Marriott’s Reykjavík Edition to open later this month
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As reported by One Mile at A Time, the Reykjavík Edition hotel will finally open its doors later this month.
This is Marriott’s latest move in the Iceland market, near the heart of Reykjavík’s city centre next to the Harpa Concert Hall. It’s one of the few true five-star properties in the city. The hotel was announced back in 2015 and was originally supposed to open in 2018, but was continuously pushed back. The hotel is currently accepting reservations starting 12 October 2021. It will be Marriott’s fifth hotel in Iceland.
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The hotel features a full suite of amenities, including an Icelandic restaurant, bar, nightlife space, rooftop, spa and a gym. It boasts 253 rooms and suites, which is massive by Icelandic hotel standards. Plus, its amenities and central location are sure to make the property a destination for guests and locals alike.
For those unfamiliar, Edition is one of Marriott’s “Distinctive Luxury” brands that aim to offer unique food, accommodation and entertainment under one roof. It’s a small yet fast-growing Marriott brand with eight new properties set to open by the end of the year.
While you can earn and redeem Marriott Bonvoy points at Edition properties, you cannot use many elite status benefits. For example, you can’t redeem Suite Night Awards (SNA) certificates and free breakfast isn’t included.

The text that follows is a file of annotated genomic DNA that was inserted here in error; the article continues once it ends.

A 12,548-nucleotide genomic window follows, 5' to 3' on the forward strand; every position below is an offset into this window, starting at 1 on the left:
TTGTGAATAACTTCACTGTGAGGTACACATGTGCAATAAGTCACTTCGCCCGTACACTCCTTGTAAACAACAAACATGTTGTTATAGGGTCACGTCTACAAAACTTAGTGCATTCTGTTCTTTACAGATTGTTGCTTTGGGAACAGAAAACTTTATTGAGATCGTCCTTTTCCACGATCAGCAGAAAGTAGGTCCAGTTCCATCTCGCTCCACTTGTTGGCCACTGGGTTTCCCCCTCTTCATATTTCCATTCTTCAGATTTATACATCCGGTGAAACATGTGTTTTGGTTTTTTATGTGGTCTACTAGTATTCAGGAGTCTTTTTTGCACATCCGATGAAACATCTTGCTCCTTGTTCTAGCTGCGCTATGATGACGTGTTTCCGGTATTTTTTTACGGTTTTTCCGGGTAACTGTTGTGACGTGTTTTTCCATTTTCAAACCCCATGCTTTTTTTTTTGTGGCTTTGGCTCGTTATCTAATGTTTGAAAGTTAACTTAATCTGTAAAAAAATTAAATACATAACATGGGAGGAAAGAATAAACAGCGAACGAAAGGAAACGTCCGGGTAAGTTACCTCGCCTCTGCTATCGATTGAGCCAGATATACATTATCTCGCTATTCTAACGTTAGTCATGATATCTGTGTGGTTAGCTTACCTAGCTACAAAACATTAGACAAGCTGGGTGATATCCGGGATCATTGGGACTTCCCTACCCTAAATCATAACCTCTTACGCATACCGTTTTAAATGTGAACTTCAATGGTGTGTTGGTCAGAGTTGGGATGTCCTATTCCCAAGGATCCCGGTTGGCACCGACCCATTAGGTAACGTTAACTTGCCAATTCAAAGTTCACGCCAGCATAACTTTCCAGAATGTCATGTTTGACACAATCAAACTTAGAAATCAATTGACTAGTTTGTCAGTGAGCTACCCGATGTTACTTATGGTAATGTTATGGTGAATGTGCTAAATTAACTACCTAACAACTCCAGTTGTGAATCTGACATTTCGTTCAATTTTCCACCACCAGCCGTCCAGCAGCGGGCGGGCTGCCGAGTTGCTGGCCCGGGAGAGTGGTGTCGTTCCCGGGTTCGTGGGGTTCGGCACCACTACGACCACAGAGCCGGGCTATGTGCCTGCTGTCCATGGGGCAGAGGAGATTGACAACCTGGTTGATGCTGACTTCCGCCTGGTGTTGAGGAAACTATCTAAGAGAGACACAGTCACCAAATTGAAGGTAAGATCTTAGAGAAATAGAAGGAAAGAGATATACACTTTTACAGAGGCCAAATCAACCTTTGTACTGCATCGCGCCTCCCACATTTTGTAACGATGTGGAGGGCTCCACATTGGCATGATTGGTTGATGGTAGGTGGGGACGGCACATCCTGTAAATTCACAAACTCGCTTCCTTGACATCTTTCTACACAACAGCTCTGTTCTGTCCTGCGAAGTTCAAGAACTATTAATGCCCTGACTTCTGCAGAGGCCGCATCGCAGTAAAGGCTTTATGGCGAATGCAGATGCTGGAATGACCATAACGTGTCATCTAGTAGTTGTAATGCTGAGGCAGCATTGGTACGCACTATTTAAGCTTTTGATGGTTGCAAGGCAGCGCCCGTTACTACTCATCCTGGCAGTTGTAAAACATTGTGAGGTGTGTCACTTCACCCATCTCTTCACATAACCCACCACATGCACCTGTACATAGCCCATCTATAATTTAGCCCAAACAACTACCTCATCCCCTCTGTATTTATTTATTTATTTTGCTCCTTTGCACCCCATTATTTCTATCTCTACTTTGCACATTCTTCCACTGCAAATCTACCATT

room rates and points cost
Like most things in Iceland, rooms aren’t cheap. Standard room rates at the Marriott Edition start around 53,438 ISK per night this November, equal to roughly $410 (£305) after conversion. On the other hand, an Ocean View Corner Suite can cost as much as 375,000 ISK ($2,876, or £2,136) per night.
Those hoping to use Marriott Bonvoy points to book a room should note it is a Category 8 property. This is the most expensive award category — rooms cost 70,000 points per night on off-peak dates, 85,000 points per night on standard dates and 100,000 points per night on peak dates.
It’s great to see the Reykjavík Edition open its doors — even if it’s a few years late. The hotel is one of TPG’s most anticipated hotel openings of the year, and it marks a change in the Reyjavík hotel scene. Most hotels in Reykjavík are nice but no-frills. And this makes sense: For tourists, the city is generally a jumping-off point for the rest of Iceland.
Travellers often go to the country to experience all its various outdoor activities. Opening a high-end property in the city shows that the city is now a destination in itself, and has a world-class hotel to prove it. As a Marriott loyalist myself, I’m excited to get back to Iceland someday soon to check out the property.
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